Swallow,” currently in limited release from IFC Films, marks a confident narrative feature debut by filmmaker Carlo Mirabella-Davis. Thirty-nine and a lover of the medium since he begged his parents to let him rent a horror movie for his sixth birthday, he is particularly drawn to “dangerous and strange” films. (His parents chose “The Blob;” it gave him nightmares.) That love for the subversive shines through in “Swallow,” a deliberate and dark thriller that follows Hunter (Haley Bennett) from pristine homemaker to woman on the verge as she develops pica and starts compulsively swallowing household objects.

READ MORE: ‘Swallow’: Haley Bennett Astonishes In Housewife Body Horror Drama [Tribeca Review]

I caught Mirabella-Davis on the phone for a chat about the inspiration for this unique story. As generous and surprising as his film, he indulged me in a few detours, from his escapades as a high school cinephile to the perils of the male gaze.

The following interview has been condensed and edited for clarity.

What films impacted you the most growing up?
These aren’t movies, but my mother would teach Dante and Boccaccio in Italy, and I spent a lot of time sketching frescoes of hell, which taught me that art should be something powerful and evocative and dangerous that explored the labyrinth of the human mind and soul.

And then I actually went to high school with Jordan Peele, and he took me under his wing when I was about 15 and he was 16. He invited me over and he was like, “There’s two movies I think you should see,” and we watched “The Shining” and “Akira” back to back. After that, I was bitten by the film bug. The psychological intricacies of those films fascinated me. Of course I’ve followed Jordan’s career with absolute awe. He’s already made two legendary masterpieces of horror, and I was always very grateful to him for being so kind to me and showing me those films.

I was committed. I used to watch five films a day when I was in college. Chantal Akerman‘s films were a huge influence, like “Jeanne Dielman,” and also Claire Denis, and films like “Rosemary’s Baby” and “A Woman Under the Influence” and all the Cronenberg movies really mesmerized me.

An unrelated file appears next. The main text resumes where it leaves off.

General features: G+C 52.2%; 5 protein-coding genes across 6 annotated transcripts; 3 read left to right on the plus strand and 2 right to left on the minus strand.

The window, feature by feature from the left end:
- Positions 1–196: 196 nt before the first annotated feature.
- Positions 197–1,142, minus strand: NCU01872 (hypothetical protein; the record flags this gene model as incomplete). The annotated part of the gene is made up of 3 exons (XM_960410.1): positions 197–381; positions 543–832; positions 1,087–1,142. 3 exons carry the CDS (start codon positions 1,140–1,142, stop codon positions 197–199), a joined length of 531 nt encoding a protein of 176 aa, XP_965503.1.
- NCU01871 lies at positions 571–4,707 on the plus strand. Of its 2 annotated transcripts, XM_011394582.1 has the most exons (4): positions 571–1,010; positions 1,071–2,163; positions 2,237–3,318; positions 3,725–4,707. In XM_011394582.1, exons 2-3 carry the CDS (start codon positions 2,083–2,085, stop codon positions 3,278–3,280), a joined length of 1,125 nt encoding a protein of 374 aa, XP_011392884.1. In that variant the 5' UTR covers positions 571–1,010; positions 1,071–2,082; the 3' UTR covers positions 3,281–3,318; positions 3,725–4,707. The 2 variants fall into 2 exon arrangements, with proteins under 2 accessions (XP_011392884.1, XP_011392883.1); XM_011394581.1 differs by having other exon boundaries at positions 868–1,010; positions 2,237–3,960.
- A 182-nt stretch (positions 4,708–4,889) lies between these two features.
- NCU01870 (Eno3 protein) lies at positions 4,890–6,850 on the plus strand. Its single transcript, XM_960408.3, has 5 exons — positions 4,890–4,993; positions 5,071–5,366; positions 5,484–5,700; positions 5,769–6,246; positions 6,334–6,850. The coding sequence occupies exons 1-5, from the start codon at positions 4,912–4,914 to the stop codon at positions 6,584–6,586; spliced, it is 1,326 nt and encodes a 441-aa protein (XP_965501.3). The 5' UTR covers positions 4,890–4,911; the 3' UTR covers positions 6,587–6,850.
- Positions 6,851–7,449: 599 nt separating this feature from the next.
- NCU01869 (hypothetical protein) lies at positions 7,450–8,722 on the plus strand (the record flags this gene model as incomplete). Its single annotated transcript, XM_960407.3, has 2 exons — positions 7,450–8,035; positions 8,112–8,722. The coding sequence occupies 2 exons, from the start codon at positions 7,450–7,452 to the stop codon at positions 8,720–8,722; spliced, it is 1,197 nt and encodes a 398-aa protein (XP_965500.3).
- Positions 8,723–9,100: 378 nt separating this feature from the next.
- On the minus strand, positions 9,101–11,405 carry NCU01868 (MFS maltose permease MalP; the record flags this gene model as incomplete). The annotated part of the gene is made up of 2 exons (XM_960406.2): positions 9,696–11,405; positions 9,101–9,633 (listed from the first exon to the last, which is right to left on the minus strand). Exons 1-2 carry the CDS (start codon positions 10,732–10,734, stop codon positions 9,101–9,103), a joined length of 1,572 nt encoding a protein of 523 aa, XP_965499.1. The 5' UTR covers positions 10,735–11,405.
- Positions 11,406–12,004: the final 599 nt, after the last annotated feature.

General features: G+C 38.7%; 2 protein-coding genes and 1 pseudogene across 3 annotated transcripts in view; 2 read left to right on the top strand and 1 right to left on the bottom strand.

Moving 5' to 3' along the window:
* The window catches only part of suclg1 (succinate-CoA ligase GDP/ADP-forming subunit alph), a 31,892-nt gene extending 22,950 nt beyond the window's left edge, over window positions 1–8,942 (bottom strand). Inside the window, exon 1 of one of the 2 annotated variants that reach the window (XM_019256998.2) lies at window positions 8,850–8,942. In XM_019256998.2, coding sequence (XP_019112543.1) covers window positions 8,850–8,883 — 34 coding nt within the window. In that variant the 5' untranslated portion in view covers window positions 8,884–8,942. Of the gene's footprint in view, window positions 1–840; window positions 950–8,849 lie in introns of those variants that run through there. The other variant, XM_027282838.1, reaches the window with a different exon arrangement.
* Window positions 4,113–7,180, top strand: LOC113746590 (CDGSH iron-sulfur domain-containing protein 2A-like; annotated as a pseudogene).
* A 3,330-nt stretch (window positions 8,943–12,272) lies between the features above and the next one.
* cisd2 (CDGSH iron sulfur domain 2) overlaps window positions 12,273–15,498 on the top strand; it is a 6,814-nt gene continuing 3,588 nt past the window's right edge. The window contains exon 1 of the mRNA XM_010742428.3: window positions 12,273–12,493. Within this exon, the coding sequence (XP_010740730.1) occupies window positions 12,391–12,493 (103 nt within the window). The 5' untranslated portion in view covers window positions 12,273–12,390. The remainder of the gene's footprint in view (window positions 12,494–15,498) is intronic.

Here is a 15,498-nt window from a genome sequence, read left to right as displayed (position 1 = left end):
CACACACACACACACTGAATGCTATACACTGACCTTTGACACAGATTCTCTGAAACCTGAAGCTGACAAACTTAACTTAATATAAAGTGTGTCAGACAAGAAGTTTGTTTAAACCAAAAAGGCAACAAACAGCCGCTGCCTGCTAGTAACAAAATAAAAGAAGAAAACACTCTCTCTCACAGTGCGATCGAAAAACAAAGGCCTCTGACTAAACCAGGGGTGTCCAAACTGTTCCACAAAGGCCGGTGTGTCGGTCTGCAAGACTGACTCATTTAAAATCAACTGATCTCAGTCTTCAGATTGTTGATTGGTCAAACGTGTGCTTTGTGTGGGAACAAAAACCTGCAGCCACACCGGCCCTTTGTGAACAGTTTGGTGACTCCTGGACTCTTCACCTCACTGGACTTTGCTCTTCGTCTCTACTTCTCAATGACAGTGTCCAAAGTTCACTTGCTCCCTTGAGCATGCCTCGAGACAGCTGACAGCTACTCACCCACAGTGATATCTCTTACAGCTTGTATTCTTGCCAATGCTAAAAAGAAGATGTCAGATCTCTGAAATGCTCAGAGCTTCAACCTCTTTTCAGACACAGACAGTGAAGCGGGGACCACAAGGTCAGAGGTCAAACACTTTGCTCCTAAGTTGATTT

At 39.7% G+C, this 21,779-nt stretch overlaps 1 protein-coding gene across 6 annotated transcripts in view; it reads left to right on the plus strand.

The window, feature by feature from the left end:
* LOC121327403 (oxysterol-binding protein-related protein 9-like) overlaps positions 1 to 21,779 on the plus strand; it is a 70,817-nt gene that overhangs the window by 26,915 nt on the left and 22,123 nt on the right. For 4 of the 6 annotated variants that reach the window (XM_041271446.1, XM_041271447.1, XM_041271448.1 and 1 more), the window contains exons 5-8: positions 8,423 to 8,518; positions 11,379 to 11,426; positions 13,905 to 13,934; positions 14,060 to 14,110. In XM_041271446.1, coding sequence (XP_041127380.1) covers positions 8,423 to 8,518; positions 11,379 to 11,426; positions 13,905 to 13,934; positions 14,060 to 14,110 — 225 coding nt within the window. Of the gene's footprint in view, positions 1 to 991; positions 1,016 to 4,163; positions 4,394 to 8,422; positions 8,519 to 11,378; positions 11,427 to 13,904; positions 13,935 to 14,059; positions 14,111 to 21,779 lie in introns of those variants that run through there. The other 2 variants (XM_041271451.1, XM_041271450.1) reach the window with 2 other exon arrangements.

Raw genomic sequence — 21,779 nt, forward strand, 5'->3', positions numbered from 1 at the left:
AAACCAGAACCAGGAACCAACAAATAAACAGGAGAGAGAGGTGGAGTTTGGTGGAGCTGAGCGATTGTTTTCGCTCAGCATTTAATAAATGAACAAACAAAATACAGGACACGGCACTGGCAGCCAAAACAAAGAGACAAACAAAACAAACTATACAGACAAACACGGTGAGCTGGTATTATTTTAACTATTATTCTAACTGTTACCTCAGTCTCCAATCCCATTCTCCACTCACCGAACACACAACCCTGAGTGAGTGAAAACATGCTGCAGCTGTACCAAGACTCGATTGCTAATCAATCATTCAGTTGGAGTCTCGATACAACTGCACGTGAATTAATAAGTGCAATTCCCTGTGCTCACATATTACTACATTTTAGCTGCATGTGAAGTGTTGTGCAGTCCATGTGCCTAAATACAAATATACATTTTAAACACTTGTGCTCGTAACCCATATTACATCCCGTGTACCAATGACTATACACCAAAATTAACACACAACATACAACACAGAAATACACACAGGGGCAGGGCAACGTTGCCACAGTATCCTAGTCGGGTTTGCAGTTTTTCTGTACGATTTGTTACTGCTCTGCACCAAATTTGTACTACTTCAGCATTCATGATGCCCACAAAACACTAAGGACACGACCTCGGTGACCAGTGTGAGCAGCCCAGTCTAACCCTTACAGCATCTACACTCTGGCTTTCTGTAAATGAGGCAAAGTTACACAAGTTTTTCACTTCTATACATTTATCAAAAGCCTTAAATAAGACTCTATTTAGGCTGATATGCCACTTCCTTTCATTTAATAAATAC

How did you get from there to “Swallow”?
The film is inspired by my grandmother, who was a homemaker in an unhappy marriage in the 1950s. She was an obsessive hand-washer who would go through four bars of soap a day and twelve bottles of rubbing alcohol a week. And my grandfather, at the encouragement of doctors, put her in a mental institution where they gave her electroshock therapy, insulin shock therapy, and a non-consensual lobotomy that they botched. She lost her sense of taste and smell.

I always felt that she was being punished for not living up to society’s expectations of what they thought a wife or a mother should be, and I wanted to make a film about that. But hand-washing is not very cinematic, so I remember seeing the contents of all these objects that had been surgically removed from a patient with pica. They were fanned out like an archaeological dig, and I wanted to know what drew the patient to those artifacts.

Tell me more about the research you did to develop your grandmother’s story.
When my grandmother passed, I remember thinking a lot about her tale. I got the case file from the institution and I read it, and it is quite a document. Heartbreaking, really intense. And there’s this scene in it where my grandmother, in order to get out of the hospital, has to swear to this doctor that she is going to fulfill the duties of a wife, and that she’s going to take care of the house. It’s really quite something. That always stuck with me.